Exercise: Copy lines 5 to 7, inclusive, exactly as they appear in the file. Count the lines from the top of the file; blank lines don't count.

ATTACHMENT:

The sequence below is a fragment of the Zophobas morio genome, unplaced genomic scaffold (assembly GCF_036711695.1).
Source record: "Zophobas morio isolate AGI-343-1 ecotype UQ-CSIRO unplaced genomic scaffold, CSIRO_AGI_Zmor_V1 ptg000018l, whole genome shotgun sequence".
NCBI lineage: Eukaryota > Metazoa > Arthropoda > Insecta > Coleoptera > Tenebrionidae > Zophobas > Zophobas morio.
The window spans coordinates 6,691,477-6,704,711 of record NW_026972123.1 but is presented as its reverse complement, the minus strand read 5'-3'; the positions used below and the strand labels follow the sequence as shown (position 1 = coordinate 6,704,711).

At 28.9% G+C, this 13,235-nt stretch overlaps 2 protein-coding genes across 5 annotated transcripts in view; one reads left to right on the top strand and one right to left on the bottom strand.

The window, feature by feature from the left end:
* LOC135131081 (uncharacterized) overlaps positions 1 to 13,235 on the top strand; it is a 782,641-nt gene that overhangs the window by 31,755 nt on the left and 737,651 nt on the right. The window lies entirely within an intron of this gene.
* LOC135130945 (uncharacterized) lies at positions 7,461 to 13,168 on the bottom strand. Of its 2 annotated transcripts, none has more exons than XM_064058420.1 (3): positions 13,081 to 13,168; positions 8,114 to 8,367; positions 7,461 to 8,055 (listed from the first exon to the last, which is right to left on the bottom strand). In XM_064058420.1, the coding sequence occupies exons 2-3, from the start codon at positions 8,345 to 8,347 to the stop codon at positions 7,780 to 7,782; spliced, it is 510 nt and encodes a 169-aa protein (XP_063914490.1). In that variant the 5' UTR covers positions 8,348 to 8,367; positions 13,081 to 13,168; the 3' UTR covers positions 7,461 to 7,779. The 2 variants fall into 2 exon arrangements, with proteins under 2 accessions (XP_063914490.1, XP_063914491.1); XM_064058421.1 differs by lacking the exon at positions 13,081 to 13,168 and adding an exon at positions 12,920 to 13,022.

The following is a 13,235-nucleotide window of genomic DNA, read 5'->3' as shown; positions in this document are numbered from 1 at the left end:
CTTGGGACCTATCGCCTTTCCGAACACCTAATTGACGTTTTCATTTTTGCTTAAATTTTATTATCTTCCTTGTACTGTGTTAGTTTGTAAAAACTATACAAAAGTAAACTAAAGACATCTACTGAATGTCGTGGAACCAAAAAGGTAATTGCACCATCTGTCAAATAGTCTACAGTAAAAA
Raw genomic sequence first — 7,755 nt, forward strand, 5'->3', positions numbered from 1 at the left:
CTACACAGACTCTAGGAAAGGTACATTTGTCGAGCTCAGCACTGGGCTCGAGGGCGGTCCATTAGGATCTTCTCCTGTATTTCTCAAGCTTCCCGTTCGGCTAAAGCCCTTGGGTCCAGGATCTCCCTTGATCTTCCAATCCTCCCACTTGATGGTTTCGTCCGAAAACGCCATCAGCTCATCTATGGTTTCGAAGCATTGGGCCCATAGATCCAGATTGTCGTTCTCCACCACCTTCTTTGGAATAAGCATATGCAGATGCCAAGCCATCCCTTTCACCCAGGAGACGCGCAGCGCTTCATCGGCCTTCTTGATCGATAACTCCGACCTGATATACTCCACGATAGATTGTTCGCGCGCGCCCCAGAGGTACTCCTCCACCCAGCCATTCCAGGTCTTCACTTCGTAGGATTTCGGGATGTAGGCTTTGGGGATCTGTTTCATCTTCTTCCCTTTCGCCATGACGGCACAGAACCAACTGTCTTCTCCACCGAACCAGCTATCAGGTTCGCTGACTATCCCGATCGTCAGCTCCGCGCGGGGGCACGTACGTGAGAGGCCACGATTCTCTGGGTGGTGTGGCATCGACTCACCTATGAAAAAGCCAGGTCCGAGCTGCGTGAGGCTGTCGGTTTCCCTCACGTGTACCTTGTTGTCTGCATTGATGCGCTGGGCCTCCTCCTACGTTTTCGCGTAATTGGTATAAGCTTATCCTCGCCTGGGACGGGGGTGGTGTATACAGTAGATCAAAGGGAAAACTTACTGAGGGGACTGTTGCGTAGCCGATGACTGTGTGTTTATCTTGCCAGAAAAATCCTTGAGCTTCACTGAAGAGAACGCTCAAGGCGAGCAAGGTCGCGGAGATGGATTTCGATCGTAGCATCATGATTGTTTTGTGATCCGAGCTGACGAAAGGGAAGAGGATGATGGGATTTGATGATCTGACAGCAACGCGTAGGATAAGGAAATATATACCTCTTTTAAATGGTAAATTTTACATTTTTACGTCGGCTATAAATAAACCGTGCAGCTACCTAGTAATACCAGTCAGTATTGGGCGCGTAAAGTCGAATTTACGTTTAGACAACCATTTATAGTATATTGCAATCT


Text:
At 28.9% G+C, this 13,235-nt stretch overlaps 2 protein-coding genes across 5 annotated transcripts in view; one reads left to right on the top strand and one right to left on the bottom strand.

The window, feature by feature from the left end:
* LOC135131081 (uncharacterized) overlaps positions 1 to 13,235 on the top strand; it is a 782,641-nt gene that overhangs the window by 31,755 nt on the left and 737,651 nt on the right. The window lies entirely within an intron of this gene.